One of the most satisfying experiences you can have is completing and printing a photo book full of memorable pictures. With Father’s Day around the corner, let me share the process we went through at ScrappersGuide.com to capture a great set of pictures for our “Blessed With Boys” photo book.
When I thought about who would be a good candidate for a book showcasing fathers, I immediately thought of my friends, Simona and Jamey. They have three of the cutest little boys you ever did see, and Jamey is a devoted father. When I asked if they would work with me on a photo book project, they agreed to let me come over to their home and photograph them.
As the photographer, I needed a plan—a way to approach the photo book. Every cohesive book needs a plan. If you don’t plan, you’ll get an album full of separate pages that may or may not connect. My plan for this one was pretty loose, but it still gave me a way to approach my photography and the book itself.
I used what I like to call the Snapshot approach. This is where you ask yourself: How would I describe this family (or this school, or this vacation, or this house . . .) right now? What could I tell in pictures and words that would give people a snapshot of this family at this moment in time?
I wrote down a few ideas that I thought would be good to photograph: the boys’ room, bicycling, playing T-ball, interacting with Dad, etc. When I got to Simona’s house, I asked her, “What is typical about your boys right now?” and she gave me some more ideas.
The boys’ ages ranged from almost 2 to 6, so my first job was to help them understand what I was doing. I asked, “Do you like to read picture books?” The answer, of course, was yes, so I asked, “Is it OK if I take your picture so we can make a picture book about you?” That was something they could relate to, and they readily agreed. It would have been even better if I had shown them a prior book I had done of a family with kids, but I didn’t think of that at the time.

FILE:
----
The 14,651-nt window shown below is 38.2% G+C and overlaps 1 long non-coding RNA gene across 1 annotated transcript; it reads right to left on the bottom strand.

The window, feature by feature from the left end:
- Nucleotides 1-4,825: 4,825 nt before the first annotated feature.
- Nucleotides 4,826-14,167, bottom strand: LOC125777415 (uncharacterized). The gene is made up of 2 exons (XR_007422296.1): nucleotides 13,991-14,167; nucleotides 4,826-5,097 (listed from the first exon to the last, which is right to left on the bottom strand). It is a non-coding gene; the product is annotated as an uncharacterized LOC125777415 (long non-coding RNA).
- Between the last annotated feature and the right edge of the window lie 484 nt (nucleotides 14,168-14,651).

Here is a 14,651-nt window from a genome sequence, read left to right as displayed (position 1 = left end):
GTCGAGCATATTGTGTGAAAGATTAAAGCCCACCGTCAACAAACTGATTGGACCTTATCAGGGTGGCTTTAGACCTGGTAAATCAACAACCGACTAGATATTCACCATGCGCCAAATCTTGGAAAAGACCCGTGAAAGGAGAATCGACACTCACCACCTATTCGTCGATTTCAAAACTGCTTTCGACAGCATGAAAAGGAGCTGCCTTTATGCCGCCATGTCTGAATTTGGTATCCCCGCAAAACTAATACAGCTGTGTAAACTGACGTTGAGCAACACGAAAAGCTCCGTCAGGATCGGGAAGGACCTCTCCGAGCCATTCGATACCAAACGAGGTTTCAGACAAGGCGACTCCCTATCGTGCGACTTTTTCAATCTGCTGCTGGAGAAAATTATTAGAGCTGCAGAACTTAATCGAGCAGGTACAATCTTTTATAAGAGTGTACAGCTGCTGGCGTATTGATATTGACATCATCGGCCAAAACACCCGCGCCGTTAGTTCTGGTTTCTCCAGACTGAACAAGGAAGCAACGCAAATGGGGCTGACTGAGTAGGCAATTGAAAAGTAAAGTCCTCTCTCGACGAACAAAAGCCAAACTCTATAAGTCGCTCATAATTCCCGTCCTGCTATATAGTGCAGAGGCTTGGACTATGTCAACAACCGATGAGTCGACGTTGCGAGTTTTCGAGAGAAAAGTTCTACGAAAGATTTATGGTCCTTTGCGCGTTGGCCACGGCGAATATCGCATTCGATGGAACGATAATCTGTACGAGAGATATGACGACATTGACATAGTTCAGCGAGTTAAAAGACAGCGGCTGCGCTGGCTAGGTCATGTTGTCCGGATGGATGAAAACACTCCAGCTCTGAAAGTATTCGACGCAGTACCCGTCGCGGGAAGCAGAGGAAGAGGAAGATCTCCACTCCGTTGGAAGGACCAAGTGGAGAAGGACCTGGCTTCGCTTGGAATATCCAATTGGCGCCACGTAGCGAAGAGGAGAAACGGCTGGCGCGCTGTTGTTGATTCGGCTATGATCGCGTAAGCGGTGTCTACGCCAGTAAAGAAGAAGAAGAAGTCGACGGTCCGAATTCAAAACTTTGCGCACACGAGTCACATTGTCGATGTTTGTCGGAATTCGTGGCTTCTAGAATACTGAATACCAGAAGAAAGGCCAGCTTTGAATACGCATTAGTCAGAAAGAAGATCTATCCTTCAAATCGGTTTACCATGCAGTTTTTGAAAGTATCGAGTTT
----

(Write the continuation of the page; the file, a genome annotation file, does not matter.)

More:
I also decided to use one of my favorite tricks to get children to cooperate with a photo shoot. If a child is being shy, I take a picture of a toy of theirs, or of someone else, and then say, “Look at this picture of mommy!” I show them the LCD screen of my camera so they can see the photo.
Then I say, “Would you like to see a picture of you in my camera?” I’ve never had a child refuse. In fact, they will often pose for me or suggest possible poses. Sometimes I have a hard time getting them to stop!
Once we got going, I spent a couple hours with the boys and their dad, taking pictures. To help the mom with journaling, I divided the photos into folders according to subject matter and asked Simona to simply comment on each subject or featured child. She also wrote a letter to her boys about her hopes and dreams for them.
Through the years, as the family looks at this album, it will be a snapshot of their life at this moment in time. What a precious gift to give yourself or someone else!
If you’re interested in creating a book like this, you can find the digital scrapbook templates at ScrappersGuide.com. To use these templates you will need design software like PhotoShop (see more about digital scrapbooking here). If you would like to create a photo book using designs from Shutterfly, they have a wide variety of backgrounds and layouts that are also perfect for telling Dad’s story.
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